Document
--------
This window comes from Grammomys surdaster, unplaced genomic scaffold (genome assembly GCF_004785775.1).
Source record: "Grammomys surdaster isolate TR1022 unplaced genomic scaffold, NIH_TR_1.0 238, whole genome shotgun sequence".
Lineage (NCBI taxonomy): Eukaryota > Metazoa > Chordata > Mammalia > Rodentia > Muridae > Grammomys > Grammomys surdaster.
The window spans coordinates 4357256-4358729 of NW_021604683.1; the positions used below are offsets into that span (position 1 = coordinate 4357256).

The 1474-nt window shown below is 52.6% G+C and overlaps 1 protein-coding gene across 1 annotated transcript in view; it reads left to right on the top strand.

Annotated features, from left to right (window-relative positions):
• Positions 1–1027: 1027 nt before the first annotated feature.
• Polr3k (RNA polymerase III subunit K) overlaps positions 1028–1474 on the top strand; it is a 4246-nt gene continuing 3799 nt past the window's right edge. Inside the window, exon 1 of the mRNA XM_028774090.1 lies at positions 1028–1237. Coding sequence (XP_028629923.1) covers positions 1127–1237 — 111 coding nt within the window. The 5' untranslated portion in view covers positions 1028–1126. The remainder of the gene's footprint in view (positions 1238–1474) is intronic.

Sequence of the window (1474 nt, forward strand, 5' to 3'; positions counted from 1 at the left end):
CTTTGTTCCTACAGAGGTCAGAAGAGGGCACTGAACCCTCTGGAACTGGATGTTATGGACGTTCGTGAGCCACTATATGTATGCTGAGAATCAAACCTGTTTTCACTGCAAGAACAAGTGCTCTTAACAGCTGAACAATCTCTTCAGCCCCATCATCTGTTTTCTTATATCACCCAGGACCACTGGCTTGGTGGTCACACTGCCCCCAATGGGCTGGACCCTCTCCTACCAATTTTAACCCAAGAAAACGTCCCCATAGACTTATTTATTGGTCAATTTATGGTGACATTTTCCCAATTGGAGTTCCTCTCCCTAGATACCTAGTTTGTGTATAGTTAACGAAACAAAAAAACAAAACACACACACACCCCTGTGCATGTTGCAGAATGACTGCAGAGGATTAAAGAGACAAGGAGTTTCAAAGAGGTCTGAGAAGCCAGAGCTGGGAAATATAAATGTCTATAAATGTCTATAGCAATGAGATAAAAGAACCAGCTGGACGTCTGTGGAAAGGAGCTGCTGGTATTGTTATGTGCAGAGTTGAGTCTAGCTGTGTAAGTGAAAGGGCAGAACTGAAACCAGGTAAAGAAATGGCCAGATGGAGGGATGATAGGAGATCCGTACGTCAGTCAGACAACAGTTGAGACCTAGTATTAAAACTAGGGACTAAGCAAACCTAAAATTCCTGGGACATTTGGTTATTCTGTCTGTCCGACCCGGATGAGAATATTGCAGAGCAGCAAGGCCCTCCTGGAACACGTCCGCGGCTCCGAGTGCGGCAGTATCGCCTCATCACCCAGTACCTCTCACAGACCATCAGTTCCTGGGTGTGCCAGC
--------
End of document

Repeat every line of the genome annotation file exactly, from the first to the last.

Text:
This window comes from Grammomys surdaster, unplaced genomic scaffold (genome assembly GCF_004785775.1).
Source record: "Grammomys surdaster isolate TR1022 unplaced genomic scaffold, NIH_TR_1.0 238, whole genome shotgun sequence".
Lineage (NCBI taxonomy): Eukaryota > Metazoa > Chordata > Mammalia > Rodentia > Muridae > Grammomys > Grammomys surdaster.
The window spans coordinates 4357256-4358729 of NW_021604683.1; the positions used below are offsets into that span (position 1 = coordinate 4357256).

The 1474-nt window shown below is 52.6% G+C and overlaps 1 protein-coding gene across 1 annotated transcript in view; it reads left to right on the top strand.

Annotated features, from left to right (window-relative positions):
• Positions 1–1027: 1027 nt before the first annotated feature.
• Polr3k (RNA polymerase III subunit K) overlaps positions 1028–1474 on the top strand; it is a 4246-nt gene continuing 3799 nt past the window's right edge. Inside the window, exon 1 of the mRNA XM_028774090.1 lies at positions 1028–1237. Coding sequence (XP_028629923.1) covers positions 1127–1237 — 111 coding nt within the window. The 5' untranslated portion in view covers positions 1028–1126. The remainder of the gene's footprint in view (positions 1238–1474) is intronic.

Sequence of the window (1474 nt, forward strand, 5' to 3'; positions counted from 1 at the left end):
CTTTGTTCCTACAGAGGTCAGAAGAGGGCACTGAACCCTCTGGAACTGGATGTTATGGACGTTCGTGAGCCACTATATGTATGCTGAGAATCAAACCTGTTTTCACTGCAAGAACAAGTGCTCTTAACAGCTGAACAATCTCTTCAGCCCCATCATCTGTTTTCTTATATCACCCAGGACCACTGGCTTGGTGGTCACACTGCCCCCAATGGGCTGGACCCTCTCCTACCAATTTTAACCCAAGAAAACGTCCCCATAGACTTATTTATTGGTCAATTTATGGTGACATTTTCCCAATTGGAGTTCCTCTCCCTAGATACCTAGTTTGTGTATAGTTAACGAAACAAAAAAACAAAACACACACACACCCCTGTGCATGTTGCAGAATGACTGCAGAGGATTAAAGAGACAAGGAGTTTCAAAGAGGTCTGAGAAGCCAGAGCTGGGAAATATAAATGTCTATAAATGTCTATAGCAATGAGATAAAAGAACCAGCTGGACGTCTGTGGAAAGGAGCTGCTGGTATTGTTATGTGCAGAGTTGAGTCTAGCTGTGTAAGTGAAAGGGCAGAACTGAAACCAGGTAAAGAAATGGCCAGATGGAGGGATGATAGGAGATCCGTACGTCAGTCAGACAACAGTTGAGACCTAGTATTAAAACTAGGGACTAAGCAAACCTAAAATTCCTGGGACATTTGGTTATTCTGTCTGTCCGACCCGGATGAGAATATTGCAGAGCAGCAAGGCCCTCCTGGAACACGTCCGCGGCTCCGAGTGCGGCAGTATCGCCTCATCACCCAGTACCTCTCACAGACCATCAGTTCCTGGGTGTGCCAGC